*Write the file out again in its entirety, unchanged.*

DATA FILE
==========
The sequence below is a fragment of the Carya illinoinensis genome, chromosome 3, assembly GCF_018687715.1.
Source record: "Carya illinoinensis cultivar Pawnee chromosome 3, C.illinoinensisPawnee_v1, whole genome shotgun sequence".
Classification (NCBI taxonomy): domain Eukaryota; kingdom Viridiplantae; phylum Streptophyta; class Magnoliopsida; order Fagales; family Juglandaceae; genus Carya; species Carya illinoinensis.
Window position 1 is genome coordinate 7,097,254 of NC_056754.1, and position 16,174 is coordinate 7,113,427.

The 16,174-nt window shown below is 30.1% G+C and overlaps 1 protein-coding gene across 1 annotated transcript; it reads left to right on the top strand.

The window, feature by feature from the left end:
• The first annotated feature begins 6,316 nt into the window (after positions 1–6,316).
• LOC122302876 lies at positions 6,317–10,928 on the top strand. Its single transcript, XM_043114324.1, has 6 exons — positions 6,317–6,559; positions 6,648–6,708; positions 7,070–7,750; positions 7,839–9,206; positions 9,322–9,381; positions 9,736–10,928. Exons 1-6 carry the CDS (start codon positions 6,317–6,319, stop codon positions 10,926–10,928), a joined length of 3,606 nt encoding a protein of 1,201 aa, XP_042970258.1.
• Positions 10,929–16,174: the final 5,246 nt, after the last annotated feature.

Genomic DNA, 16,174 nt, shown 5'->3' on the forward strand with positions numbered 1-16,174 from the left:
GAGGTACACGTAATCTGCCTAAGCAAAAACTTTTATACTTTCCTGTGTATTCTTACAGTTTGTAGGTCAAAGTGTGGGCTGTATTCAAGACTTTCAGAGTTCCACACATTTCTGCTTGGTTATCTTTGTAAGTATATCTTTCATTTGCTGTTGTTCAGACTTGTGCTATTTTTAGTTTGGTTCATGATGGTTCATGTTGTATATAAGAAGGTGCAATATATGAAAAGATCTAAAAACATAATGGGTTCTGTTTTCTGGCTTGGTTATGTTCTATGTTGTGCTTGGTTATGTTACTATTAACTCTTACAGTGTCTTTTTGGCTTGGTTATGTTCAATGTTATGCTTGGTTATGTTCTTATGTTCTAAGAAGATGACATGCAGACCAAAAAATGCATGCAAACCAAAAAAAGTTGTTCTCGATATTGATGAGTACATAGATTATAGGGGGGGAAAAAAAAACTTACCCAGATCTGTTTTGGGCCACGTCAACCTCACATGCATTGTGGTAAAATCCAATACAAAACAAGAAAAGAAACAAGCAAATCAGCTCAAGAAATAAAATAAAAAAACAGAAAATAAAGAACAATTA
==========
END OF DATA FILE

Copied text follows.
The sequence below is a fragment of the Carya illinoinensis genome, chromosome 3, assembly GCF_018687715.1.
Source record: "Carya illinoinensis cultivar Pawnee chromosome 3, C.illinoinensisPawnee_v1, whole genome shotgun sequence".
Classification (NCBI taxonomy): domain Eukaryota; kingdom Viridiplantae; phylum Streptophyta; class Magnoliopsida; order Fagales; family Juglandaceae; genus Carya; species Carya illinoinensis.
Window position 1 is genome coordinate 7,097,254 of NC_056754.1, and position 16,174 is coordinate 7,113,427.

The 16,174-nt window shown below is 30.1% G+C and overlaps 1 protein-coding gene across 1 annotated transcript; it reads left to right on the top strand.

The window, feature by feature from the left end:
• The first annotated feature begins 6,316 nt into the window (after positions 1–6,316).
• LOC122302876 lies at positions 6,317–10,928 on the top strand. Its single transcript, XM_043114324.1, has 6 exons — positions 6,317–6,559; positions 6,648–6,708; positions 7,070–7,750; positions 7,839–9,206; positions 9,322–9,381; positions 9,736–10,928. Exons 1-6 carry the CDS (start codon positions 6,317–6,319, stop codon positions 10,926–10,928), a joined length of 3,606 nt encoding a protein of 1,201 aa, XP_042970258.1.
• Positions 10,929–16,174: the final 5,246 nt, after the last annotated feature.

Genomic DNA, 16,174 nt, shown 5'->3' on the forward strand with positions numbered 1-16,174 from the left:
GAGGTACACGTAATCTGCCTAAGCAAAAACTTTTATACTTTCCTGTGTATTCTTACAGTTTGTAGGTCAAAGTGTGGGCTGTATTCAAGACTTTCAGAGTTCCACACATTTCTGCTTGGTTATCTTTGTAAGTATATCTTTCATTTGCTGTTGTTCAGACTTGTGCTATTTTTAGTTTGGTTCATGATGGTTCATGTTGTATATAAGAAGGTGCAATATATGAAAAGATCTAAAAACATAATGGGTTCTGTTTTCTGGCTTGGTTATGTTCTATGTTGTGCTTGGTTATGTTACTATTAACTCTTACAGTGTCTTTTTGGCTTGGTTATGTTCAATGTTATGCTTGGTTATGTTCTTATGTTCTAAGAAGATGACATGCAGACCAAAAAATGCATGCAAACCAAAAAAAGTTGTTCTCGATATTGATGAGTACATAGATTATAGGGGGGGAAAAAAAAACTTACCCAGATCTGTTTTGGGCCACGTCAACCTCACATGCATTGTGGTAAAATCCAATACAAAACAAGAAAAGAAACAAGCAAATCAGCTCAAGAAATAAAATAAAAAAACAGAAAATAAAGAACAATTA